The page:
Following government announcements on the roadmap out of lockdown and plans to gradually restore greater normality to everyday lives, we're making plans to get more services back on the road, including school services from 8th March. Please continue to check our latest timetables page for more information.
Let's keep working together to make travel as safe as possible. We're still doing enhanced cleaning and limiting available seats. You can help by avoiding busy times, using contactless payment where you can, keeping your distance and taking your litter with you.
You must wear a face covering throughout your journey, unless you are exempt.
09 Aug 2016
If you’re starting university in September, chances are you’ll be saving every last penny into your freshers’ week fund. Second and third year students may be curbing their spending too, to make sure they have a few extra pennies once next semester rolls around.
However, you don’t have to shut yourself indoors and wait for summer to finish — there are plenty of cheap day trips that will get you out and about with your friends without costing you a fortune. Here, we share a few of our favourite low-cost days out:
There's still a chance we might get some sunshine this summer, so what better way to soak up it up than with a visit to the seaside? Tynemouth was recently voted the best coastal town in Britain by Rough Guides and it’s easy to see why.
Pack a picnic and spend a day on Tynemouth Longsands beach watching the surfers or explore the 2,000 year old Tynemouth Priory and Castle. Entry costs £4.70 with a valid student discount, so your cultural exploration won’t break the bank either.
If you’re a history student or have a keen interest in Britain’s past, why not pay a visit to Rufford Abbey Country Park? When you’re not wandering around the picture-perfect gardens, try to explore the haunted remains of the medieval monastery — if you’re brave enough!
Once you’ve had enough of ghosts and ghouls, grab an outdoor picnic bench and enjoy a spot of lunch. Entry to the park is free too — bonus!
As arguably Britain’s best-loved beauty spot, there’s so much to see and do in the Lake District — so much so, we had to give it its own section! Here are the highlights from the region:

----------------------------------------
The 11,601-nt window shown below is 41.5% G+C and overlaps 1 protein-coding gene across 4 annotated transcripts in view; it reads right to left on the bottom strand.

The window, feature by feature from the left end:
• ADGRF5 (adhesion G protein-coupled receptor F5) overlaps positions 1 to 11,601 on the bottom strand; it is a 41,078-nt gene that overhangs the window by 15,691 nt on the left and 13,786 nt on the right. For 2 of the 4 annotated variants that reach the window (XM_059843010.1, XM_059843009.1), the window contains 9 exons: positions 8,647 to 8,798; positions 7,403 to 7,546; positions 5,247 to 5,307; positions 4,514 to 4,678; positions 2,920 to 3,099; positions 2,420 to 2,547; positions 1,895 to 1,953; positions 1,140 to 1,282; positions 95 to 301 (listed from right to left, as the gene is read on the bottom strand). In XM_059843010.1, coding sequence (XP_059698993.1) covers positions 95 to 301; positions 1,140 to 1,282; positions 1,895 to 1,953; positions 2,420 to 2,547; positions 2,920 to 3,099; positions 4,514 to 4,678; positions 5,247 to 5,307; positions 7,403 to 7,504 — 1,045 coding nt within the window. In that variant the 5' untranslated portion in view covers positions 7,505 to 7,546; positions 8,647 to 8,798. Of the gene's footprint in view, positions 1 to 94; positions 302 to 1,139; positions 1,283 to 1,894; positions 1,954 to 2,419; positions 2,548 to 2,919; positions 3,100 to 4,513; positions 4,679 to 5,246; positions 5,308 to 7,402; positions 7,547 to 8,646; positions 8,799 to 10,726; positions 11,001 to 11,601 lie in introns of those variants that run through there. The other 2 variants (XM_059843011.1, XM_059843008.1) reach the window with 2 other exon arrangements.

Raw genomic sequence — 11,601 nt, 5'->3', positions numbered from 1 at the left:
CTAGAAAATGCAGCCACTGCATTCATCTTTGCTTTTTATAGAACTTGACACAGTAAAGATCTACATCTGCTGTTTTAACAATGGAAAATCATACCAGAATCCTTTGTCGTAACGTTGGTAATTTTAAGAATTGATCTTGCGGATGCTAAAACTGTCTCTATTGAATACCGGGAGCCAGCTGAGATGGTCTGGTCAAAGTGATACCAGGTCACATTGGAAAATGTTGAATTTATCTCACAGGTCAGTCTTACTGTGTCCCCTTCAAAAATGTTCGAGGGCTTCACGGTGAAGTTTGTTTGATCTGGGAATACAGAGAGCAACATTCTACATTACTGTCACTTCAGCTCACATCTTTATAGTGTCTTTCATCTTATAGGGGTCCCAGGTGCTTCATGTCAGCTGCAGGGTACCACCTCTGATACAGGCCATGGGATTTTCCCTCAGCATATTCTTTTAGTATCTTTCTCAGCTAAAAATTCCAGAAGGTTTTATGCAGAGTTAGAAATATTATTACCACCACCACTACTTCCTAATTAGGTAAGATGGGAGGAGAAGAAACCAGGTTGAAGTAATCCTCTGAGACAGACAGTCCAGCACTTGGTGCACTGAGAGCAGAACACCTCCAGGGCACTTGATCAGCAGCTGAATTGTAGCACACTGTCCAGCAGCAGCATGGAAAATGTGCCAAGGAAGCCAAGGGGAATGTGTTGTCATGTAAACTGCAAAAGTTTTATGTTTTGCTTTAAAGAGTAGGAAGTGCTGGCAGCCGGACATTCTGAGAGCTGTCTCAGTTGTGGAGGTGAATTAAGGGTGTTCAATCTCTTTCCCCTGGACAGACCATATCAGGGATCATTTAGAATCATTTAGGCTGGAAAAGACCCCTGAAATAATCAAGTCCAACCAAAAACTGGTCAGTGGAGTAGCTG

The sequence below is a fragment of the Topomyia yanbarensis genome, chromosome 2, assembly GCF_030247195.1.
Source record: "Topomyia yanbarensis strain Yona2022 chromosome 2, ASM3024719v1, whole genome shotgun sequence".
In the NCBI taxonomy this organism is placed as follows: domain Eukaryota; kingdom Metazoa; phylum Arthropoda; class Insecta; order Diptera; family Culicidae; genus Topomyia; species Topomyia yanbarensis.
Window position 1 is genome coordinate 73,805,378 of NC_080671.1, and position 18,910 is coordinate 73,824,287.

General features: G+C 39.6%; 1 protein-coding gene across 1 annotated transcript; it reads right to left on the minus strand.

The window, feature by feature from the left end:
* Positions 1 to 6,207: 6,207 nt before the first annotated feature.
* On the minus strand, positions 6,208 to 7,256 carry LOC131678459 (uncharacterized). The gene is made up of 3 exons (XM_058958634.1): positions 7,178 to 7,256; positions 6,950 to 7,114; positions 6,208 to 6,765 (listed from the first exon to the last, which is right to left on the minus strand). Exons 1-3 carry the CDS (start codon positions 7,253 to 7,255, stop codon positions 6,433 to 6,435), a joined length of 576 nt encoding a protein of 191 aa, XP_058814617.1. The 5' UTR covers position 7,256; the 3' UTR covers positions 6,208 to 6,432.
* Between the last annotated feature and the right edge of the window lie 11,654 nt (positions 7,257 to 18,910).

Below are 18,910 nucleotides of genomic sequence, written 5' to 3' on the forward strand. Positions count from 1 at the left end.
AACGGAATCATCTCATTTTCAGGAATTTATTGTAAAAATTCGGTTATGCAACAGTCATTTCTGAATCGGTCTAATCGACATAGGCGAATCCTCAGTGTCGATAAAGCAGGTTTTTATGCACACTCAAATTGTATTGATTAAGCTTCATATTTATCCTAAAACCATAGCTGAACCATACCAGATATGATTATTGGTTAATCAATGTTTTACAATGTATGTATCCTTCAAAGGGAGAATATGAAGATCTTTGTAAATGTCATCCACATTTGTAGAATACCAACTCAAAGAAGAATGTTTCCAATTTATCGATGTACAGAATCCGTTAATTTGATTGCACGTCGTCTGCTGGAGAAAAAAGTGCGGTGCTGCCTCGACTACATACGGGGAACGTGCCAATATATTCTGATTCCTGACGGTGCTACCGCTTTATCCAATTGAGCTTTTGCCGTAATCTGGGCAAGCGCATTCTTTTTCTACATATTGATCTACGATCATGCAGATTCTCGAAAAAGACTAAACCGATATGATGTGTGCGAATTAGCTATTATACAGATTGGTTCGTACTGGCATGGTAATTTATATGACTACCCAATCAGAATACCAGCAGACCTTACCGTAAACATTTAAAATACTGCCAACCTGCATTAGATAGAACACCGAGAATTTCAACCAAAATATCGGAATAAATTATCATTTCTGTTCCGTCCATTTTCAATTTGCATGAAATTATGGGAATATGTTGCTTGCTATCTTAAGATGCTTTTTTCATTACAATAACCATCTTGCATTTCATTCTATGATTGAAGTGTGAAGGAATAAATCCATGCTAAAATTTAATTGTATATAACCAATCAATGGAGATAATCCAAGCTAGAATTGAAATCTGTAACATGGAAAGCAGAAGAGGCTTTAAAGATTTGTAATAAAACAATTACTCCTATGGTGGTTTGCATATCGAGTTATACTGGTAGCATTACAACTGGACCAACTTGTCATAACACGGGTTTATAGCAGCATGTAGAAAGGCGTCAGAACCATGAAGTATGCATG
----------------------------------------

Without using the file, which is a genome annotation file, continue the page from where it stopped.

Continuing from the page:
English students can earn some pre-semester brownie points by paying a visit to Wordsworth’s former home, Dove Cottage in Grasmere. Take a tour around his first family home and explore the garden where he penned some of his famous poetry.
Student entry costs £7.25 when you show a valid student ID card — a small price to pay for a large slice of our heritage.
The water may be still, but there’s plenty going on at Derwent Water Marina. If you’re really strapped for cash, spend the day admiring the many docked sailing boats. However, if you do have a little more cash to spare, why not hire a rowing boat and get out on the lake yourself?
One hour’s hire costs around £14. Split the cost between you and your mates and hit the water to explore the hidden coves and secluded islands surrounding the lake. Fancy something different? Stand up paddle boarding is available for just £9 if you fancy flexing your water sports skills.
What would a visit to the Lake District be without walking those impressive hills? The great thing about the Lakes is that there are walks to suit everyone, whether you’re wandering along the flatter terrain that surrounds the larger lakes, or tackling a more demanding hike such as England’s highest peak – Scafell Pike.
For a low-cost day in the Lakes, you can’t go wrong with a good old fashioned ramble, although you may have to invest in some decent walking boots before you go.
Getting to each of these destinations is affordable too. Stagecoach bus services run close to each of these destinations, so you can leave the car at home and save some cash. Kick-start your summer, get outdoors and start planning your journey now.
You might also like...